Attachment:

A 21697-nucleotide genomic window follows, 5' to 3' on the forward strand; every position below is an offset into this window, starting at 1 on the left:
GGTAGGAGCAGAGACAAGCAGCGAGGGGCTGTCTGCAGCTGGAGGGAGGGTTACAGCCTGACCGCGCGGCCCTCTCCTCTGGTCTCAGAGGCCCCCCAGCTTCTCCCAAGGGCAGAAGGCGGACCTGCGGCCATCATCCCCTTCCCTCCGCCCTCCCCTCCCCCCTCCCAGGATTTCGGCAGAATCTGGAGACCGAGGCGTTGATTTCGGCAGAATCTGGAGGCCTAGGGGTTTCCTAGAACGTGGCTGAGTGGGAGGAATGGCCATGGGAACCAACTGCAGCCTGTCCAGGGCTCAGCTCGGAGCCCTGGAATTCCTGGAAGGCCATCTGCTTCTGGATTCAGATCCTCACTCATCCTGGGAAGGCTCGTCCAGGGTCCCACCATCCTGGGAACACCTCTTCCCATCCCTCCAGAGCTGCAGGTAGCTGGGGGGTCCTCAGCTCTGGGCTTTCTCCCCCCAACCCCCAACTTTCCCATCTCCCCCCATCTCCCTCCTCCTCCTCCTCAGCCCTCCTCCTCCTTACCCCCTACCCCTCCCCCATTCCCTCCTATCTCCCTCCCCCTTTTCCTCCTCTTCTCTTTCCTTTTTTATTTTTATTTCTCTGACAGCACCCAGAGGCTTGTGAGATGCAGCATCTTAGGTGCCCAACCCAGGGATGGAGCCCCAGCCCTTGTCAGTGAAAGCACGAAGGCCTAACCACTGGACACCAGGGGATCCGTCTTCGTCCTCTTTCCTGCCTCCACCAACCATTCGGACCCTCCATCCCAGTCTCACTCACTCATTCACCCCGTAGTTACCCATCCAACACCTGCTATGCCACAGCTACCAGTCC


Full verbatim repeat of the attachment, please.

A 21697-nucleotide genomic window follows, 5' to 3' on the forward strand; every position below is an offset into this window, starting at 1 on the left:
GGTAGGAGCAGAGACAAGCAGCGAGGGGCTGTCTGCAGCTGGAGGGAGGGTTACAGCCTGACCGCGCGGCCCTCTCCTCTGGTCTCAGAGGCCCCCCAGCTTCTCCCAAGGGCAGAAGGCGGACCTGCGGCCATCATCCCCTTCCCTCCGCCCTCCCCTCCCCCCTCCCAGGATTTCGGCAGAATCTGGAGACCGAGGCGTTGATTTCGGCAGAATCTGGAGGCCTAGGGGTTTCCTAGAACGTGGCTGAGTGGGAGGAATGGCCATGGGAACCAACTGCAGCCTGTCCAGGGCTCAGCTCGGAGCCCTGGAATTCCTGGAAGGCCATCTGCTTCTGGATTCAGATCCTCACTCATCCTGGGAAGGCTCGTCCAGGGTCCCACCATCCTGGGAACACCTCTTCCCATCCCTCCAGAGCTGCAGGTAGCTGGGGGGTCCTCAGCTCTGGGCTTTCTCCCCCCAACCCCCAACTTTCCCATCTCCCCCCATCTCCCTCCTCCTCCTCCTCAGCCCTCCTCCTCCTTACCCCCTACCCCTCCCCCATTCCCTCCTATCTCCCTCCCCCTTTTCCTCCTCTTCTCTTTCCTTTTTTATTTTTATTTCTCTGACAGCACCCAGAGGCTTGTGAGATGCAGCATCTTAGGTGCCCAACCCAGGGATGGAGCCCCAGCCCTTGTCAGTGAAAGCACGAAGGCCTAACCACTGGACACCAGGGGATCCGTCTTCGTCCTCTTTCCTGCCTCCACCAACCATTCGGACCCTCCATCCCAGTCTCACTCACTCATTCACCCCGTAGTTACCCATCCAACACCTGCTATGCCACAGCTACCAGTCC